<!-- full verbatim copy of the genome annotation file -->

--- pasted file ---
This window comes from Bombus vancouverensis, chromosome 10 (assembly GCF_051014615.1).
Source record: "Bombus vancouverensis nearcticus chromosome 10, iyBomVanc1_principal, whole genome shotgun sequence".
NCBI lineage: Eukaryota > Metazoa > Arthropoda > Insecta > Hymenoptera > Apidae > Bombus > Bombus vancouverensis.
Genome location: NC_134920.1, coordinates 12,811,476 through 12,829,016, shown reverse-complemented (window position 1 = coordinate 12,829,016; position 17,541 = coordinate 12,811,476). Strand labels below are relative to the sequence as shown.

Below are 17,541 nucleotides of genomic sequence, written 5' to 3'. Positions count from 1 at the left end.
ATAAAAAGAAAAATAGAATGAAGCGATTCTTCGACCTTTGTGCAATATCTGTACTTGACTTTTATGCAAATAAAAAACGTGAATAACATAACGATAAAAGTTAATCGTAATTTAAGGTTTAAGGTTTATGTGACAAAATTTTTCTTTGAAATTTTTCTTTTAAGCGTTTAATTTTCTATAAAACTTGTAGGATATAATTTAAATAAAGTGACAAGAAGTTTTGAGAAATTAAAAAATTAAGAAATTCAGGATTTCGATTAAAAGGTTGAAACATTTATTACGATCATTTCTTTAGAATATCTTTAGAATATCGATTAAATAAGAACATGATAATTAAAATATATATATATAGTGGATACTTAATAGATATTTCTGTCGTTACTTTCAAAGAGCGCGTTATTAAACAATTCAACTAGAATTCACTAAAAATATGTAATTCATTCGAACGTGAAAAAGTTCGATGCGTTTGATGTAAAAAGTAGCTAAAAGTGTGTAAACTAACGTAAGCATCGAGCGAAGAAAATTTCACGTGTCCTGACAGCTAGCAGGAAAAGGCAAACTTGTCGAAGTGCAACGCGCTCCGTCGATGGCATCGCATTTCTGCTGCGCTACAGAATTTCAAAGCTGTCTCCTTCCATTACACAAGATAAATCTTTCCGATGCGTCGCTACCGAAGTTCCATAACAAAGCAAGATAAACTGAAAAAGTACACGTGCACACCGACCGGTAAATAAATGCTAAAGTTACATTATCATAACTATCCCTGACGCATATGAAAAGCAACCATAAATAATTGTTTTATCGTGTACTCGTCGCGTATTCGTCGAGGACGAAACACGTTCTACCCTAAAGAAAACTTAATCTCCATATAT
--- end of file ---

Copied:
This window comes from Bombus vancouverensis, chromosome 10 (assembly GCF_051014615.1).
Source record: "Bombus vancouverensis nearcticus chromosome 10, iyBomVanc1_principal, whole genome shotgun sequence".
NCBI lineage: Eukaryota > Metazoa > Arthropoda > Insecta > Hymenoptera > Apidae > Bombus > Bombus vancouverensis.
Genome location: NC_134920.1, coordinates 12,811,476 through 12,829,016, shown reverse-complemented (window position 1 = coordinate 12,829,016; position 17,541 = coordinate 12,811,476). Strand labels below are relative to the sequence as shown.

Below are 17,541 nucleotides of genomic sequence, written 5' to 3'. Positions count from 1 at the left end.
ATAAAAAGAAAAATAGAATGAAGCGATTCTTCGACCTTTGTGCAATATCTGTACTTGACTTTTATGCAAATAAAAAACGTGAATAACATAACGATAAAAGTTAATCGTAATTTAAGGTTTAAGGTTTATGTGACAAAATTTTTCTTTGAAATTTTTCTTTTAAGCGTTTAATTTTCTATAAAACTTGTAGGATATAATTTAAATAAAGTGACAAGAAGTTTTGAGAAATTAAAAAATTAAGAAATTCAGGATTTCGATTAAAAGGTTGAAACATTTATTACGATCATTTCTTTAGAATATCTTTAGAATATCGATTAAATAAGAACATGATAATTAAAATATATATATATAGTGGATACTTAATAGATATTTCTGTCGTTACTTTCAAAGAGCGCGTTATTAAACAATTCAACTAGAATTCACTAAAAATATGTAATTCATTCGAACGTGAAAAAGTTCGATGCGTTTGATGTAAAAAGTAGCTAAAAGTGTGTAAACTAACGTAAGCATCGAGCGAAGAAAATTTCACGTGTCCTGACAGCTAGCAGGAAAAGGCAAACTTGTCGAAGTGCAACGCGCTCCGTCGATGGCATCGCATTTCTGCTGCGCTACAGAATTTCAAAGCTGTCTCCTTCCATTACACAAGATAAATCTTTCCGATGCGTCGCTACCGAAGTTCCATAACAAAGCAAGATAAACTGAAAAAGTACACGTGCACACCGACCGGTAAATAAATGCTAAAGTTACATTATCATAACTATCCCTGACGCATATGAAAAGCAACCATAAATAATTGTTTTATCGTGTACTCGTCGCGTATTCGTCGAGGACGAAACACGTTCTACCCTAAAGAAAACTTAATCTCCATATAT